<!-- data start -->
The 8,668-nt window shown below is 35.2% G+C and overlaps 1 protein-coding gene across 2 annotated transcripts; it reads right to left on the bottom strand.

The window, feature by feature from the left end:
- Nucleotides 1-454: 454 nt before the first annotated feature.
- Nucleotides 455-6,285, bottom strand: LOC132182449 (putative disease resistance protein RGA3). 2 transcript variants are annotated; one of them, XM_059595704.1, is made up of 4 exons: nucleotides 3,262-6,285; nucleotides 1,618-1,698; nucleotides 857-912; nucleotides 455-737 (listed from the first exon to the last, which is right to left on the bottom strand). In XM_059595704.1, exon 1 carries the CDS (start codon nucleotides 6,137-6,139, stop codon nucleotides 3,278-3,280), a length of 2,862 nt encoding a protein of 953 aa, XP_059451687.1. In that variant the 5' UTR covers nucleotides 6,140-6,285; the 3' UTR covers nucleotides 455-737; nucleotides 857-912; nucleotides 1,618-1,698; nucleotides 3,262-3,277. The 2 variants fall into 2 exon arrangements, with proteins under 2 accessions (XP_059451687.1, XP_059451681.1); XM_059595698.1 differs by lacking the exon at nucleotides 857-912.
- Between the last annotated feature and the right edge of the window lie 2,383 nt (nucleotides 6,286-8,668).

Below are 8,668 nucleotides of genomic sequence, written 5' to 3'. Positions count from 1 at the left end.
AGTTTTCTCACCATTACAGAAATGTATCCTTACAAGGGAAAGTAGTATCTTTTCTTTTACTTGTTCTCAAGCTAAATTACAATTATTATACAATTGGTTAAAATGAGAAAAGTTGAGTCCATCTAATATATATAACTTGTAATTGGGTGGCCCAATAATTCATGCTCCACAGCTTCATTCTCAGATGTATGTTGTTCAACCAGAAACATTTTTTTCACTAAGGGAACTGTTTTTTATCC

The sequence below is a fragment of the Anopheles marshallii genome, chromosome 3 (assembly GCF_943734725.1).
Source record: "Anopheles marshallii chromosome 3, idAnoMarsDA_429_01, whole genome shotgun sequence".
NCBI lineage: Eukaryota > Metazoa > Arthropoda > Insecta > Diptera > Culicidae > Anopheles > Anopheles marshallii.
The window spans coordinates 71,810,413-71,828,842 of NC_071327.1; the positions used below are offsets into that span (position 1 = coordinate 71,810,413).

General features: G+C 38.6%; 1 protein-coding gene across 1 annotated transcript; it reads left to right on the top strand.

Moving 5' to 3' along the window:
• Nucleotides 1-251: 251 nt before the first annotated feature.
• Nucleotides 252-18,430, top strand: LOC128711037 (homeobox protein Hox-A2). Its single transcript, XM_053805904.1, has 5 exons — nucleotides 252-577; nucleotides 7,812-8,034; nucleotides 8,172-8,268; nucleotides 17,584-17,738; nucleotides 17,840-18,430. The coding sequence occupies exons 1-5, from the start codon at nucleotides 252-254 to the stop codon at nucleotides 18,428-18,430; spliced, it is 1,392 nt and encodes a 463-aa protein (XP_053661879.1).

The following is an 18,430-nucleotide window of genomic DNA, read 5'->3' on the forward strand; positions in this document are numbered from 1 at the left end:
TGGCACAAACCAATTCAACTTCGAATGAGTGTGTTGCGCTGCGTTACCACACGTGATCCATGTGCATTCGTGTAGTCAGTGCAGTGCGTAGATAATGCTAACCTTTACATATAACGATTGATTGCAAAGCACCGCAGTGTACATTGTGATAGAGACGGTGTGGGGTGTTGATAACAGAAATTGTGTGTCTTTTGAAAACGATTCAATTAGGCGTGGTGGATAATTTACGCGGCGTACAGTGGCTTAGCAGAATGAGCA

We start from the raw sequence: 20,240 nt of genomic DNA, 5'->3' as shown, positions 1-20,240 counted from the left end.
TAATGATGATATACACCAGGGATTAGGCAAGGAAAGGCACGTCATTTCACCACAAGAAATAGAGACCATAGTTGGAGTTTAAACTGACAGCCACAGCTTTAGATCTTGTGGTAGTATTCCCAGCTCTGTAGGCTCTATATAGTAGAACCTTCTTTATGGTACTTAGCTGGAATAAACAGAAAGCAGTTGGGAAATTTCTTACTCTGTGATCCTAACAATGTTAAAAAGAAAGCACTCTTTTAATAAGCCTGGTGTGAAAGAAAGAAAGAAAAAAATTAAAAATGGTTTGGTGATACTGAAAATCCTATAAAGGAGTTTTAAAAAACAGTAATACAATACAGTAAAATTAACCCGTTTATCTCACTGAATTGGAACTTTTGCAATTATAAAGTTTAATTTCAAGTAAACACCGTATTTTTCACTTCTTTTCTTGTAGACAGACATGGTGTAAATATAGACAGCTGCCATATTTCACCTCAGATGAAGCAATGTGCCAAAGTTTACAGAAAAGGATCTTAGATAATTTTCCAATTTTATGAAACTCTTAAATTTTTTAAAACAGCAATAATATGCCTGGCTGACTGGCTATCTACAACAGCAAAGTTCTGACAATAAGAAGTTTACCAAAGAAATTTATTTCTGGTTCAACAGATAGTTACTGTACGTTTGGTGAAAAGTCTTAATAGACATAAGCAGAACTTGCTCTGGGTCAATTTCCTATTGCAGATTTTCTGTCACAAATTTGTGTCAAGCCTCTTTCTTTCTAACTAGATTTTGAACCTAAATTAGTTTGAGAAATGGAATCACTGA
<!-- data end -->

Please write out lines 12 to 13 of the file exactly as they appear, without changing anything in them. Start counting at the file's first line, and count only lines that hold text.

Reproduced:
General features: G+C 38.6%; 1 protein-coding gene across 1 annotated transcript; it reads left to right on the top strand.

Moving 5' to 3' along the window: